Opening an Option Trading Account

If you haven’t yet received my free report on options trading, I urge you to do so. If you already have, congratulations! I think you’ve made a wise decision. Options provide any type of investor with the ability to reduce risk and enhance returns.

But first things first. Before you can take advantage of the many income benefits options offer, you must be authorized to trade options. Many stock investors, once they are ready to include options in their trading strategies, are shocked to discover that they cannot make an option trade because their stock brokerage accounts do not authorize them to trade options. The cold, hard truth is that merely opening a stock brokerage account does not authorize option trading. To trade options, you must expressly request authority from your broker.

Quick and Easy Process

The good news is that getting authorized for options trading is easy and usually takes less than five minutes to complete. For online investors who are opening up a new account, merely check a box to indicate that you want options trading authorization in addition to stock trading. The online account application will then simply add a couple of pages of questions on options. 

For investors with existing stock trading accounts that want to add options trading, you simply request an upgrade from your broker. Some brokers let you upgrade online whereas others will require you to fill out a form and send it in. An example of a form can be seen by clicking here. In either case, once you have submitted the required information, the broker will take a few days to process your request and inform you what options trading level you have been assigned (more on trading levels a bit later).

Options Trading Authorization Questions

The information you must submit to the broker to obtain options trading authorization falls into one of four different categories:

1.       Investment Objectives

  • Speculation
  • Aggressive Growth
  • Growth
  • Income

Your best chance for a high trading level authorization is if you put down “speculation” as one of your objectives. Many option traders simply check off all of the investment objectives listed. But even if you put down only “income” as an objective you will still probably be authorized for covered calls, which is a good and conservative options strategy.

2.       Trading Strategies

  • Buy Stock                                      * Selling Puts   
  • Long Calls/Puts                              * Short Stock
  • Covered Calls                                * Selling Naked Calls
  • Debit Spreads                                * Mutual Funds
  • Credit Spreads

The more option trading strategies you check off as being of interest to you, the better your chances of getting a high trading level authorization. If you only select “buy stock” and “mutual funds,” you won’t get anywhere so be sure to check off more choices than those two. At the very least, check off “covered calls” and “selling puts.” Feel free to check off all of the strategies listed.

Even if you don’t plan on using them now, after some education you may change your mind and it would be good to have your authorization locked and loaded when you decide you want to pull the trigger. So, the more option strategies checked the merrier!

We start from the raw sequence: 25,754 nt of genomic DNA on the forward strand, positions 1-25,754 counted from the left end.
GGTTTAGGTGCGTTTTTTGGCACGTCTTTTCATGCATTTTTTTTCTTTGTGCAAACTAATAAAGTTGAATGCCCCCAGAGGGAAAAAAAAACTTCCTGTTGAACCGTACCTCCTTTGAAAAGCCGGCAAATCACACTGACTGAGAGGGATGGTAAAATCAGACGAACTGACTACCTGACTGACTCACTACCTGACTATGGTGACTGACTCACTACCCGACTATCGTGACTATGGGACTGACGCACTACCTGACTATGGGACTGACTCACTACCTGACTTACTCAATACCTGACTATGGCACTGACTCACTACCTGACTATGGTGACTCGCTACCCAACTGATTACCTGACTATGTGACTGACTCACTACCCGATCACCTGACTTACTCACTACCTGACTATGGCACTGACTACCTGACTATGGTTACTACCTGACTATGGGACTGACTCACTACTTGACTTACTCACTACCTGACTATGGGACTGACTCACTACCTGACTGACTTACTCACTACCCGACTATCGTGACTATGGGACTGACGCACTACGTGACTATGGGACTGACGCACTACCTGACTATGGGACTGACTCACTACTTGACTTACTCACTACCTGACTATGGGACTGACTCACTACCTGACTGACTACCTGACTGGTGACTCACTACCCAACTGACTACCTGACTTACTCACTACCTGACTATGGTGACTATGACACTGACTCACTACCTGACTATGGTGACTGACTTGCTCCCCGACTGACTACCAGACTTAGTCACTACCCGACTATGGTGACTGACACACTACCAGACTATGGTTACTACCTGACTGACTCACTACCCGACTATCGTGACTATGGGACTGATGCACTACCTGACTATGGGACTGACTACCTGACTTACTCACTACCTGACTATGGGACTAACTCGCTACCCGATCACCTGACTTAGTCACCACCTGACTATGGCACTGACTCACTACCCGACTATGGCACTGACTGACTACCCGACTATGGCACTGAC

3.       Trading Experience

  • Years of Stock Trading Experience
  • Number of Trades Per Year
  • Average Size Per Trade (# of shares and/or dollar amount)
  • Years of Options Trading Experience
  • Number of Trades Per Year
  • Average Size Per Trade (# of contracts and/or dollar amount)

Don’t be shy when answering this question. The more years trading stock and options, the higher your trading level authorization will be. The average size per trade is less important, but a larger trading size number might tip the scales slightly in favor of a higher trading level.

4.       Personal Finances

  • “Liquid” Net Worth (Investments easily sold for cash – your home doesn’t count)
  • Total Net Worth
  • Annual Income
  • Source of Income (Job, Investments, Pension)

Higher is better, but honesty is always the best policy.

Option Trading Levels

Every broker is different, but a typical breakdown of option trading levels is as follows:

Level 1: Covered calls

Level 2: Long calls and puts

Level 3: Spreads (both debit and credit)

Level 4: Short equity puts

Level 5: Short equity calls

Level 6: Short index calls and puts

Personally, I never do trades involving level 5 and level 6 because they involve too much risk and are unnecessary for good returns. Achieving Level 4 is good enough for almost any options trader. 

Highly-Rated Options Brokers

Barron Magazine’s annual ranking of online brokers is a valuable informational resource for investors looking for a broker. Below is a list of five highly-rated options brokers:

Note: Federal regulations require that all brokers impose a $2,000 minimum to trade on margin, including credit spreads.

I personally use thinkorswim, but any one of these five is great. I don’t get compensated for mentioning any of these brokers and I offer them up simply to provide you with some names that you can research further. I also suggest that you read the Barron’s brokerage ranking to get more possible brokerage names to consider.

Raising Your Authorization Level

If you’re not initially granted authorization to trade spreads, consider paper trading. Several of the trading platforms, including TD Ameritrade’s thinkorswim and Interactive Brokers, allow you to do “paper trades” as a way to practice options trading using fake money. Paper trading is a great way to increase your trading experience (and confidence!) so that you can reapply for a higher trading level than you were initially granted. 

Good luck!